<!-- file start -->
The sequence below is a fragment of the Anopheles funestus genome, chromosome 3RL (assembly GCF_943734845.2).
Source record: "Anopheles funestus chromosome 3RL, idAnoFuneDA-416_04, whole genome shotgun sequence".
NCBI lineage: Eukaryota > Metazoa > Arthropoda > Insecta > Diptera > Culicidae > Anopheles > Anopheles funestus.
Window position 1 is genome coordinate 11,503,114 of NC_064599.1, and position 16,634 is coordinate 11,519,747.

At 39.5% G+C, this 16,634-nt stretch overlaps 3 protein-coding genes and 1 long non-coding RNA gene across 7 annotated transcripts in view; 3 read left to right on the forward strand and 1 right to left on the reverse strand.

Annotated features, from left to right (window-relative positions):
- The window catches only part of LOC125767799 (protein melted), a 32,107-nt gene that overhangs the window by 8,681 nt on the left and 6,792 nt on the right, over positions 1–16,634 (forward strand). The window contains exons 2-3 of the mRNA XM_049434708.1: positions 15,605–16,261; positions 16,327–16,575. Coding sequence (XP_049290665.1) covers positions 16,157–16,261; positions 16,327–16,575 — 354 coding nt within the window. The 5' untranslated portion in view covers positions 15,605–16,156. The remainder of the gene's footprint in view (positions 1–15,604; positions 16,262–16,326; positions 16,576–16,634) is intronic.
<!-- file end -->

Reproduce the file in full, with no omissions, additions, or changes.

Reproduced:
The sequence below is a fragment of the Anopheles funestus genome, chromosome 3RL (assembly GCF_943734845.2).
Source record: "Anopheles funestus chromosome 3RL, idAnoFuneDA-416_04, whole genome shotgun sequence".
NCBI lineage: Eukaryota > Metazoa > Arthropoda > Insecta > Diptera > Culicidae > Anopheles > Anopheles funestus.
Window position 1 is genome coordinate 11,503,114 of NC_064599.1, and position 16,634 is coordinate 11,519,747.

At 39.5% G+C, this 16,634-nt stretch overlaps 3 protein-coding genes and 1 long non-coding RNA gene across 7 annotated transcripts in view; 3 read left to right on the forward strand and 1 right to left on the reverse strand.

Annotated features, from left to right (window-relative positions):
- The window catches only part of LOC125767799 (protein melted), a 32,107-nt gene that overhangs the window by 8,681 nt on the left and 6,792 nt on the right, over positions 1–16,634 (forward strand). The window contains exons 2-3 of the mRNA XM_049434708.1: positions 15,605–16,261; positions 16,327–16,575. Coding sequence (XP_049290665.1) covers positions 16,157–16,261; positions 16,327–16,575 — 354 coding nt within the window. The 5' untranslated portion in view covers positions 15,605–16,156. The remainder of the gene's footprint in view (positions 1–15,604; positions 16,262–16,326; positions 16,576–16,634) is intronic.